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The ‘forbidden’ planet challenges current understanding of planetary formation

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from: Tanya Banner

A research team discovers a planetary system that turns previous research on its head: a very large gas giant orbiting a red dwarf.

Washington, DC – Researchers know of more than 5,000 planets outside our solar system, or so-called exoplanets. Among them there are many celestial bodies that look very strange – for example, A Planet Hell, whose surface consists of liquid lava. last An exoplanet is considered a “home planet” for research. Now, a research group from the Carnegie Institution for Science in Washington, D.C., has discovered an exoplanet that baffles researchers and challenges long-held notions of how planets form.

It used a team of astronomers led by Shubham Kanodia NASAThe Tess space telescope has detected a very unusual planetary system: a small red dwarf star TOI-5205 orbiting a large gas planet. Was sich erst einmal nicht ungewöhnlich anhort, ist für die Forschenden spektakular: Zwar haben rote Zwergsterne im Durchschnitt mehr Planeten als größere Sternentypen – doch bisher ging die Forschung davon aus, dass es unwahrscheinlich ist, dass im Orbit um einen roten Zwergstern Gasplan ein großer enthen großer Could you.

An exoplanet too large for the star it orbits

But that’s exactly what Kanodia and his team discovered: the exoplanet TOI-5205b orbits the tiny red dwarf star TOI-5205. “According to our current understanding of planetary formation, TOI-5205b should not exist; it is a ‘forbidden’ planet,” the researcher explains in one. communication. Research work was on the topic in the specialized magazine The Astronomical Journal published.

Red dwarf stars are smaller than our sun, half as hot and red. They have very low brightness but extremely long lifetimes and are among the most common stars in the Milky Way. So far, few gas planets have been discovered around old dwarf stars – but no gas giant has been found around a young dwarf star like TOI-5205. “TOI-5205’s host star is four times the size of Jupiter, yet it somehow managed to create a planet the size of Jupiter, which is surprising,” notes Kanodia.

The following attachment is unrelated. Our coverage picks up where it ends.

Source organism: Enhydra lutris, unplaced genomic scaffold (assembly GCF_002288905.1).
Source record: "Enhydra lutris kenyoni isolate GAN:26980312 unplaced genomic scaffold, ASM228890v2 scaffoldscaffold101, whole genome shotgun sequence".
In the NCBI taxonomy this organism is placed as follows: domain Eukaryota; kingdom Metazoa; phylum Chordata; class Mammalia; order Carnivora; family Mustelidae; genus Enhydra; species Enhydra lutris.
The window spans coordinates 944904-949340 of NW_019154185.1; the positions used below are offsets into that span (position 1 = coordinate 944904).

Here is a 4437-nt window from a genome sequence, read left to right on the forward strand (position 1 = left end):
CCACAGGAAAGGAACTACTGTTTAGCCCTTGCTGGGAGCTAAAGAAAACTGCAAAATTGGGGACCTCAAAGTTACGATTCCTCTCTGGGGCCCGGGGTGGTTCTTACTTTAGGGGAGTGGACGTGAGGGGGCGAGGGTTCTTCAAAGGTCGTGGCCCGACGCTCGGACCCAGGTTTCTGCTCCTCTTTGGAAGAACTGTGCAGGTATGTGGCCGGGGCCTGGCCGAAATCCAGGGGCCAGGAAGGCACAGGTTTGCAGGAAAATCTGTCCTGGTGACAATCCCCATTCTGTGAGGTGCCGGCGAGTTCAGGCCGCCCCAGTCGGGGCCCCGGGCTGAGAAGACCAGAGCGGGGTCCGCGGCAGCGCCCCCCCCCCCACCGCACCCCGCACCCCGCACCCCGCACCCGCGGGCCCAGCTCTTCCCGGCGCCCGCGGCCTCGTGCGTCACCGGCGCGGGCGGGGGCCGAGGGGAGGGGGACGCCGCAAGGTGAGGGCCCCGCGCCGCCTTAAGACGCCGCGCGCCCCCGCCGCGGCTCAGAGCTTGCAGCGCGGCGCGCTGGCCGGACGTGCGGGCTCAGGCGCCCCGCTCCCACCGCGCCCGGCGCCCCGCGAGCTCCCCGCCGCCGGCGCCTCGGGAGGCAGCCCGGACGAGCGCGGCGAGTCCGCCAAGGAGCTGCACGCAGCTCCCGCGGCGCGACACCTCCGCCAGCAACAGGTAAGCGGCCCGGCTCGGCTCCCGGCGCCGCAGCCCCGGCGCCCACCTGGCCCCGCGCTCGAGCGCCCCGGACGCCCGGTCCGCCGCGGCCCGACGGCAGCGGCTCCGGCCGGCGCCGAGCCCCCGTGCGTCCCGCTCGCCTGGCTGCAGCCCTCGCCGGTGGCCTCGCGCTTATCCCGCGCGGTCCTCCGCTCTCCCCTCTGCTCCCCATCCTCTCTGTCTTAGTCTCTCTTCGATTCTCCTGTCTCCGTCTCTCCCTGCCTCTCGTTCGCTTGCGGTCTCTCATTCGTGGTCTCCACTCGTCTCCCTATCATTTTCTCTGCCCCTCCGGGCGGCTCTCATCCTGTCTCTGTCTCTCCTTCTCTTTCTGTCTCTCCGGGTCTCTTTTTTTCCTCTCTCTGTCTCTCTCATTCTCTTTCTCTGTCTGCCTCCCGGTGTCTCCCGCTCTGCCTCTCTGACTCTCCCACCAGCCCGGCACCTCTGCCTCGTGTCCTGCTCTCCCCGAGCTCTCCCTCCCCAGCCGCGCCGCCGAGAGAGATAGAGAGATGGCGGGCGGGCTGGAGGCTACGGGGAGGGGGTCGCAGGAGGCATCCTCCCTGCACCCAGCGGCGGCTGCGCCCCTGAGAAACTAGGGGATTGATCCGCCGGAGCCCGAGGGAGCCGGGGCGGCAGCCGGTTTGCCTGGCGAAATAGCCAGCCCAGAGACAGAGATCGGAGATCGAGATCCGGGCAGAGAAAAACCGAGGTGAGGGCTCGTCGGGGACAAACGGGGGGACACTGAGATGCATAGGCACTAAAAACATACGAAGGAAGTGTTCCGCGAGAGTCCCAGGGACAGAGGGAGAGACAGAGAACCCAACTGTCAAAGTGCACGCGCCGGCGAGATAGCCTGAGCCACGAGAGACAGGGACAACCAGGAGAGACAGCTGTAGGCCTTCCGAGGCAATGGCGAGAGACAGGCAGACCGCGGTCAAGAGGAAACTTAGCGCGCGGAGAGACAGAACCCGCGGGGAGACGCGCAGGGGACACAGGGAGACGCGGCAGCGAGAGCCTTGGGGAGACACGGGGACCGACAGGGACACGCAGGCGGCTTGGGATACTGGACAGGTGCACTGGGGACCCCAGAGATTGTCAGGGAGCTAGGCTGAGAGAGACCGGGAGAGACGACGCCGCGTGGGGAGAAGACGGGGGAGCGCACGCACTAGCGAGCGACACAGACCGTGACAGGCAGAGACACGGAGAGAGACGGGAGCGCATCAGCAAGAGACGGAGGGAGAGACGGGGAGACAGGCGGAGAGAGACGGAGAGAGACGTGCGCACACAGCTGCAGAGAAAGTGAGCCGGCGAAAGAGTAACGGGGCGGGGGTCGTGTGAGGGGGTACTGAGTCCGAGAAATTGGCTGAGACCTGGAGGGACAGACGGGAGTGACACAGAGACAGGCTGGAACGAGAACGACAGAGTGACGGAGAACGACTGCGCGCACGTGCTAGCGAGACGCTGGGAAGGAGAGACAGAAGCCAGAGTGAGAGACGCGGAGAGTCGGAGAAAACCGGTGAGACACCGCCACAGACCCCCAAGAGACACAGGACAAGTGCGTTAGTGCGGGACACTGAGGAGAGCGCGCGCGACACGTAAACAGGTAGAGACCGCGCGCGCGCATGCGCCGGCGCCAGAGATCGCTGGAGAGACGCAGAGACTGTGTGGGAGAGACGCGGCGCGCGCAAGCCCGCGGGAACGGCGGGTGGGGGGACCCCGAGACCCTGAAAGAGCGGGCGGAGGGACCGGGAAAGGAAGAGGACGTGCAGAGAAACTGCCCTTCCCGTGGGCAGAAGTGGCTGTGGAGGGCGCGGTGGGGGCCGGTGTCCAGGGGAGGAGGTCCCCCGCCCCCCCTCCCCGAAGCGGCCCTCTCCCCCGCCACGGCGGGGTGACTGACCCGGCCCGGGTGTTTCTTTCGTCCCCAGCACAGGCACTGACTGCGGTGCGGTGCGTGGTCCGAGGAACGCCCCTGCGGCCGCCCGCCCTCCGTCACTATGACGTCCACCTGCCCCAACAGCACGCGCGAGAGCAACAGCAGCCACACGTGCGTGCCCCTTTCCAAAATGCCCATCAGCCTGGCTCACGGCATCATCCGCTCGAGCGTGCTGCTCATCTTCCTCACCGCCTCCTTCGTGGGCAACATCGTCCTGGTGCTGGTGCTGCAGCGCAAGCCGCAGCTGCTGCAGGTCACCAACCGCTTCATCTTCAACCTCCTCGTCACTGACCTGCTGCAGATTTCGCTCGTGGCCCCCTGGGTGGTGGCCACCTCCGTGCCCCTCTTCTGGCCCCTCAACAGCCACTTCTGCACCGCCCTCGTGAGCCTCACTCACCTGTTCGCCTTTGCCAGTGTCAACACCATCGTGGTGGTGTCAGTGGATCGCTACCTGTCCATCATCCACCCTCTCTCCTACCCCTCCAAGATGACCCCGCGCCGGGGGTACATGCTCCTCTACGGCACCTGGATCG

family name: TOI-5205
He writes: red dwarf star
Size / Mass: 40% from the sun
Temperature: 3100°C (Sun: 5500°C)
Planets: One known number so far

The research team is amazed to search in space

To illustrate the proportions, the research team compares it to fruit: in this case, Jupiter orbiting the sun would be a pea orbiting a grapefruit. The researchers compared the newly discovered planetary system to that of a pea orbiting a lemon. According to the research team, the gas planet TOI-5205b blocks about seven percent of the light from its star when it passes in front of it.

Artist’s impression of the massive gas planet TOI-5205b orbiting the small red dwarf star TOI-5205. © Catherine Cain/Carnegie Endowment for Science

Planets form in a rotating disk of gas and dust that surrounds young stars. According to current theory, a gaseous planet would need about ten Earth masses of material to form the massive rocky core in its interior. Then it collects large amounts of gas in its surroundings and grows larger and larger.

TOI-5205b exoplanet should not actually exist

“The existence of TOI-5205b expands what we know about the disks in which these planets were born,” Kanodia explains. If there is not enough rocky material to begin with to form the core, the gas giant cannot form. According to the expert, even if the disk evaporates before the massive core is formed, no gaseous planet will form. “However, TOI-5205b was formed despite these guardrails,” Kanodia Miracle said. The research team hypothesizes that in the protoplanetary disk around the star TOI-5205, due to its size, there should only be four to five clumps of dust and rock.

In the future, the research group wants to further investigate the newly discovered exoplanet using the James Webb Space Telescope. Among other things, the new telescope can detect whether the planet has an atmosphere and what it looks like. (unpaid bill)